We’ve all heard the constant drumbeat over the last several years about work-life balance. It’s the notion that we must find a healthy equilibrium between our work and everything else that is occurring outside of work. It’s an admirable and noble goal and certainly achievable . . . to a point. I don’t mean to burst the proverbial bubble, but there are situations where it just isn’t going to happen. Let me explain.
When I joined my company in 1975, we were a fledgling organization founded just five years earlier by an entrepreneur’s entrepreneur. We were scrapping and clawing our way to success. The competition was fierce, and we were in a “take no prisoners” industry. Back then you did whatever it took to win and keep business. I worked 100+ hours a week. I remember arriving at the office at 3:00 AM to get a head start on the day and would routinely see one of my partners leaving at the same time to go home and get a few hours of sleep before tackling it again later that morning. I still recall being at the office on New Year’s Eve at 11:30 PM working on an important proposal that had to be in the hands of a prospective client at 8:00 AM on January 2. We didn’t complain; we didn’t whine; we weren’t even aware of the term “work-life balance.” When our children were born, the juggling act became even more acute. I’m proud to say that I never missed any of my daughters’ school or sporting events though I know there were mad dashes at times to be present.
What would have happened if we had not worked the crazy hours and made the sacrifices along the way? There’s no way to know for sure, but I suspect that we would have missed opportunities and our company would not have grown and succeeded the way it has. Early on, I skipped vacations. I loved what I was doing, and my wife was immersed in her career. Did I feel like we were deprived of a more satisfying life at that point? No. I had a long-term view that if we invested heavily at the beginning of our lives, we eventually would be able to enjoy the fruits of our labor later in life. And this was not about “paying my dues” as a young whippersnapper. I never saw it as a climb up the corporate ladder. It was 100% about building a profitable business that was sustainable for the long haul.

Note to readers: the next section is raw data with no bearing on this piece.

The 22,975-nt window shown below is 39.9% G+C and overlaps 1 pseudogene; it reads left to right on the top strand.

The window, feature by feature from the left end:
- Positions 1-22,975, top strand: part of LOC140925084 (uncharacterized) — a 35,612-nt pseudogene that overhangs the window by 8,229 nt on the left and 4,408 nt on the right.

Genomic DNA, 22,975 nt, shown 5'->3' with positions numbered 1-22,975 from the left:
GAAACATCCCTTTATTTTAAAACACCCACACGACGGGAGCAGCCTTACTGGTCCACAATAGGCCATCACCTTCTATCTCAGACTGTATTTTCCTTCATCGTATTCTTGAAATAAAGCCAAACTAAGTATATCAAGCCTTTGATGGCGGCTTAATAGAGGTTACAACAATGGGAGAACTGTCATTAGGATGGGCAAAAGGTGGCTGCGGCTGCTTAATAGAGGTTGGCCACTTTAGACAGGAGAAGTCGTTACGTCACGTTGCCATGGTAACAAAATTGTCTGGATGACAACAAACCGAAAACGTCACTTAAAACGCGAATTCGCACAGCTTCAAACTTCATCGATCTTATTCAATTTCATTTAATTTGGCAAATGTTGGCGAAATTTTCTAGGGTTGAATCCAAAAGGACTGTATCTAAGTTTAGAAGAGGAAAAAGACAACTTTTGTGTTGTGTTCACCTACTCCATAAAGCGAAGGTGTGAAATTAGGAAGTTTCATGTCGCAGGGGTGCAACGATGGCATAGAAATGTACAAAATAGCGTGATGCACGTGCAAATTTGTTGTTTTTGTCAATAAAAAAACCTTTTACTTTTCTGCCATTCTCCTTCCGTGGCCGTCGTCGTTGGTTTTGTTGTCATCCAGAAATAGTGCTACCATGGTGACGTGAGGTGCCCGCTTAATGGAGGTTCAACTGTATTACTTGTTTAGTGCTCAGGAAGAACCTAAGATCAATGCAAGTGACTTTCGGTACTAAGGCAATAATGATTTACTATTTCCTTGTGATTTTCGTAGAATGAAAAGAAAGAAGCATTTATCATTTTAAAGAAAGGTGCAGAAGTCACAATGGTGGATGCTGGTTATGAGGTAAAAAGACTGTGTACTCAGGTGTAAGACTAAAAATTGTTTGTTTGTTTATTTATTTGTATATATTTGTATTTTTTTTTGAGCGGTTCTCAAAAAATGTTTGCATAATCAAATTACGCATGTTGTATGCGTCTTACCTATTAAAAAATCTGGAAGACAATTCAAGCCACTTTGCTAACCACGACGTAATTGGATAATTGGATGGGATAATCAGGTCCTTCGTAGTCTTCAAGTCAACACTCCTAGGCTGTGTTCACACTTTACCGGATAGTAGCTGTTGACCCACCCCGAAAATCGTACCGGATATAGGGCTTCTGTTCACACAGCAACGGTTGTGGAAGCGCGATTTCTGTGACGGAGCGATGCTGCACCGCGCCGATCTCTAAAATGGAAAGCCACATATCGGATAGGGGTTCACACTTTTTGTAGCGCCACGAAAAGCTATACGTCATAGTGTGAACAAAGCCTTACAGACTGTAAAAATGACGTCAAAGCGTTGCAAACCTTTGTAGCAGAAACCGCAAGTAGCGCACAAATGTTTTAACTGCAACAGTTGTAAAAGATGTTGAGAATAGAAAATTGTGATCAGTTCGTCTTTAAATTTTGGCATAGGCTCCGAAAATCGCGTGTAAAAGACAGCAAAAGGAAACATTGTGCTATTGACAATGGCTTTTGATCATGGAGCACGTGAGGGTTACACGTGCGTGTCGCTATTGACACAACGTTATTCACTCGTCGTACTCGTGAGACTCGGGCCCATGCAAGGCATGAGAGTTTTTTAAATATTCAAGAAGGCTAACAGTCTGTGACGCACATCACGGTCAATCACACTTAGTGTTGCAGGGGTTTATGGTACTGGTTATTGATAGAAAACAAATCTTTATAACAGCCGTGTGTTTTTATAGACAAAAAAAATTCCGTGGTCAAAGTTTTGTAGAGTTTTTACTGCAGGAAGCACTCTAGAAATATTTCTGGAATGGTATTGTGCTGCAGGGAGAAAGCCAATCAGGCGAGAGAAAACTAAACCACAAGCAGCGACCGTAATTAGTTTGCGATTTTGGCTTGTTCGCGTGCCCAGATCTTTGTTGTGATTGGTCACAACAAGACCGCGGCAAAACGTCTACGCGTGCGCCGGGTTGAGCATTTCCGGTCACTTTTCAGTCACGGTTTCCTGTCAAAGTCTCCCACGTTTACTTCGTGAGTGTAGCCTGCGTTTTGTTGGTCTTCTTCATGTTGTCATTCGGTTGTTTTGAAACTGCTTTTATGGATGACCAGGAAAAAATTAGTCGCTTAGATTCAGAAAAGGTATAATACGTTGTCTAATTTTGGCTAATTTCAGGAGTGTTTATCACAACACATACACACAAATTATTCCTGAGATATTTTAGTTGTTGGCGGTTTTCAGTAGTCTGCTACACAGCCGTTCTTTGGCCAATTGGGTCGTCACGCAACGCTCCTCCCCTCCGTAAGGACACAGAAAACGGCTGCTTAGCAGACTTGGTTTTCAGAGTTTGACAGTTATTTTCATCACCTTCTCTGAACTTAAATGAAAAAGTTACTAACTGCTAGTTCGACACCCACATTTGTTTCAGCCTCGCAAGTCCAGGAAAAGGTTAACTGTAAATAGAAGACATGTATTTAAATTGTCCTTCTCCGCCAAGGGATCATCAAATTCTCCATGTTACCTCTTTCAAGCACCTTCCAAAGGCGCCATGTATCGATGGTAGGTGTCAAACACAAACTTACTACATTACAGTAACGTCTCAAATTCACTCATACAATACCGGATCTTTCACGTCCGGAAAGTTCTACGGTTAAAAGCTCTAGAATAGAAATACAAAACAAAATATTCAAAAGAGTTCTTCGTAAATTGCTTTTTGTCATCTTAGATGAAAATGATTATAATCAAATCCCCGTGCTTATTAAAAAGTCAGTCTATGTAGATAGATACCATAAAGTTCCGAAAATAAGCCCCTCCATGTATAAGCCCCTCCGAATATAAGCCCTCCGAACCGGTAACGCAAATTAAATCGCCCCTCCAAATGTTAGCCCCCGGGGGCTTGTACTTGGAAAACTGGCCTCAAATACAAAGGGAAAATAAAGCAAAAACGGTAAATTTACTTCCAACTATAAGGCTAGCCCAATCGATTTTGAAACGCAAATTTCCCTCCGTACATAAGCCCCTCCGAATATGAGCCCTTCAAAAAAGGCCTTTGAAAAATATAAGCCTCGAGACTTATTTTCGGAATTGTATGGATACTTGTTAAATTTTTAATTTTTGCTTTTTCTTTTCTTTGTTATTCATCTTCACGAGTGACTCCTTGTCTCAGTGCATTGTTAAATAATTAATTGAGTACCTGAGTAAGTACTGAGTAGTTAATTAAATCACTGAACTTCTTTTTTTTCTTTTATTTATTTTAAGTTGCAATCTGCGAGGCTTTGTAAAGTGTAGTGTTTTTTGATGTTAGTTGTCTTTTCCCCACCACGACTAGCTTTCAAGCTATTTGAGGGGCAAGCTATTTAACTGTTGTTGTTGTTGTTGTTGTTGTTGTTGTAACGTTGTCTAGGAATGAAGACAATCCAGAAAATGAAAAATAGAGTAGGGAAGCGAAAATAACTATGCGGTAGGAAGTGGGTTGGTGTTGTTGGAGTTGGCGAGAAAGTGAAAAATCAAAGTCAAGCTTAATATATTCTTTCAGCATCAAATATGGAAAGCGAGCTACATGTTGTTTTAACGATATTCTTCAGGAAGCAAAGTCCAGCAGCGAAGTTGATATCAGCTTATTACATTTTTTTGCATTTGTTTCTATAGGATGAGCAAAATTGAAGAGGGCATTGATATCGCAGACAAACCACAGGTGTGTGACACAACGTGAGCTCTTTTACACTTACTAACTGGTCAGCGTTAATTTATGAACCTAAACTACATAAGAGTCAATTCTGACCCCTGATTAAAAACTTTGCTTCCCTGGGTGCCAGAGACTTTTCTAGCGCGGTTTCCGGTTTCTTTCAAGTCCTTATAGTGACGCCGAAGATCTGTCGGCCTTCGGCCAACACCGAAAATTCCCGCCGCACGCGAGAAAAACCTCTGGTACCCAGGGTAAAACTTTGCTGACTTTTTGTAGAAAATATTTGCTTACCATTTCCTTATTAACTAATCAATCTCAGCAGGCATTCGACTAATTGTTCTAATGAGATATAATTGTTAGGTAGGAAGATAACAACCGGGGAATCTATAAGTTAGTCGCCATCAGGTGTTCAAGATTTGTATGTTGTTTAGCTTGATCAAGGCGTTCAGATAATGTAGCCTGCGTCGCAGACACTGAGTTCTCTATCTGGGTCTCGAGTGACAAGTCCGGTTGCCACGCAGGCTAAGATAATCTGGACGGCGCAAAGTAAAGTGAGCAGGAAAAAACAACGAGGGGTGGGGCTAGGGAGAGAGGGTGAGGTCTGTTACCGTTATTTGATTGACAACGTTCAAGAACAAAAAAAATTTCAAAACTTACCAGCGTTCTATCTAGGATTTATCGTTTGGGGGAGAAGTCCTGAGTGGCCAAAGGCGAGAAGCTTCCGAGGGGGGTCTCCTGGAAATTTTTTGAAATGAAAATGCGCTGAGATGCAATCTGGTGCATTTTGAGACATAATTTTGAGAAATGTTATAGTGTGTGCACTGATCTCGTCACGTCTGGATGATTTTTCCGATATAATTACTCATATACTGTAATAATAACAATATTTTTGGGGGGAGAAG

Which brings us to the environment today. I’m thrilled that members of our team do not have to work 100+ hours a week. I’m ecstatic that members of our team can spend more time with their families and friends and have healthy interests outside of the business. But I can guarantee that if we were starting from scratch, someone would find it necessary to do exactly what we were doing in the 1970s and 1980s, and that is work long hours with a singular focus on long-term success.
The bottom line is that in start-up situations, it’s going to be very difficult to experience today’s definition of “work-life balance.” If you are an entrepreneur and thinking about starting a business, I encourage you to not do so if you are unwilling or unable to make significant sacrifices to establish your enterprise successfully in the marketplace. You would be better off working for a company where someone else has already made those sacrifices that have led to a high level of achievement. Fortunately, my story is a happy one. I have been able to integrate multiple facets of work and personal interests into a wonderful and fulfilling life. I don’t compartmentalize work, philanthropy, family, friends, civic, etc. Everything blends together. But it would not have been possible had I (and others in the organization) not invested my time and talent in an extremely focused manner many years ago.
Work-life balance is possible in the right situation. For an entrepreneur desiring to launch a new endeavor there must be a recognition that there will be large sacrifices regardless of how smart one is able to function.
This blog is being written in tandem with my book, “An Entrepreneur’s Words to Live By,” available on Amazon.com in paperback and Kindle (My Book), as well as being available in all of the other major eBook formats.